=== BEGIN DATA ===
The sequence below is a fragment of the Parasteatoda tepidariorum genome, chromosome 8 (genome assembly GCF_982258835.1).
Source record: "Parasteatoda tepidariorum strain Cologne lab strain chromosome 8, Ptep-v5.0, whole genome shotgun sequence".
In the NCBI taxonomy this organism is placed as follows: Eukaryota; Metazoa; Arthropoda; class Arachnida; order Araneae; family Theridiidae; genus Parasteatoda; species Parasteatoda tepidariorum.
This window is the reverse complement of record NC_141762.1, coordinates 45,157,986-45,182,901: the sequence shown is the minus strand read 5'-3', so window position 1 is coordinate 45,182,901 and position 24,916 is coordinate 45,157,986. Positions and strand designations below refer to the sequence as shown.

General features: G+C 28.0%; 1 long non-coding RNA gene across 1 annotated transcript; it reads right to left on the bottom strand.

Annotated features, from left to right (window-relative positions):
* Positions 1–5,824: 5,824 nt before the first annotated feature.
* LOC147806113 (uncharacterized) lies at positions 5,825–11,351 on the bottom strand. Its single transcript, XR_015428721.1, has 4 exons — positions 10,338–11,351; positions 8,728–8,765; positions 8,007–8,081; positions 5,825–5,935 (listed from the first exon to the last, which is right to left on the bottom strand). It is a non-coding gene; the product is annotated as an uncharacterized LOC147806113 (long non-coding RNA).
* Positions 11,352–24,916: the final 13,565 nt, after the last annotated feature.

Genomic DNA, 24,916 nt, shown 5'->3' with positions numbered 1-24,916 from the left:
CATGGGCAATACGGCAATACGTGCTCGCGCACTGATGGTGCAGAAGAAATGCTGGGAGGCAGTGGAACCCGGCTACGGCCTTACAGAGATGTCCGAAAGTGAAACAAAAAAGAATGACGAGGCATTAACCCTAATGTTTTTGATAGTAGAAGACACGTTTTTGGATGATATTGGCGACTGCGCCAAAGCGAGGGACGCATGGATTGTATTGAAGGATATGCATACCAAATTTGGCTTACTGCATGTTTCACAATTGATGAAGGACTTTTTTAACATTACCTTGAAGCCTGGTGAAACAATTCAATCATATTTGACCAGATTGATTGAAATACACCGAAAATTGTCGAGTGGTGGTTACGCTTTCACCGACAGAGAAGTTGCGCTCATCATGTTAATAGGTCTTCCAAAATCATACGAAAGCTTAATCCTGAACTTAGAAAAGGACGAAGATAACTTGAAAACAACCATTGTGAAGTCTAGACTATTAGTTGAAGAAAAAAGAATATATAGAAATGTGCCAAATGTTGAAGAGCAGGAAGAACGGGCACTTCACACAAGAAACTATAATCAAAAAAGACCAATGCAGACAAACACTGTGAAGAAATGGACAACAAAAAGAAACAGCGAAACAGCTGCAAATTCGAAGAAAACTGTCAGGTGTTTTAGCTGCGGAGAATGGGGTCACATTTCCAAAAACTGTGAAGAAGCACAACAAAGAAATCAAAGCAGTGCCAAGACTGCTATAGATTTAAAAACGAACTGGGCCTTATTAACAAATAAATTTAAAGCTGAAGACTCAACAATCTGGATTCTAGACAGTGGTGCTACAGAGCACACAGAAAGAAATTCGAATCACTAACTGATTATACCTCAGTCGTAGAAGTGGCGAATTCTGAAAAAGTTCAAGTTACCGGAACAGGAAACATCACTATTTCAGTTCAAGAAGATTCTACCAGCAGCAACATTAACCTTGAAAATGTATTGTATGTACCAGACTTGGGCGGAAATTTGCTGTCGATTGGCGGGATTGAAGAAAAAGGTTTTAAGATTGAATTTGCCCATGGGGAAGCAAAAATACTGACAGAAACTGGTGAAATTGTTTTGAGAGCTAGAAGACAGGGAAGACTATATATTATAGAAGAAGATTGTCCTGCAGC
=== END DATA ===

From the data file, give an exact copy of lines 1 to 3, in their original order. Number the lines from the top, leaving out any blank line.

The sequence below is a fragment of the Parasteatoda tepidariorum genome, chromosome 8 (genome assembly GCF_982258835.1).
Source record: "Parasteatoda tepidariorum strain Cologne lab strain chromosome 8, Ptep-v5.0, whole genome shotgun sequence".
In the NCBI taxonomy this organism is placed as follows: Eukaryota; Metazoa; Arthropoda; class Arachnida; order Araneae; family Theridiidae; genus Parasteatoda; species Parasteatoda tepidariorum.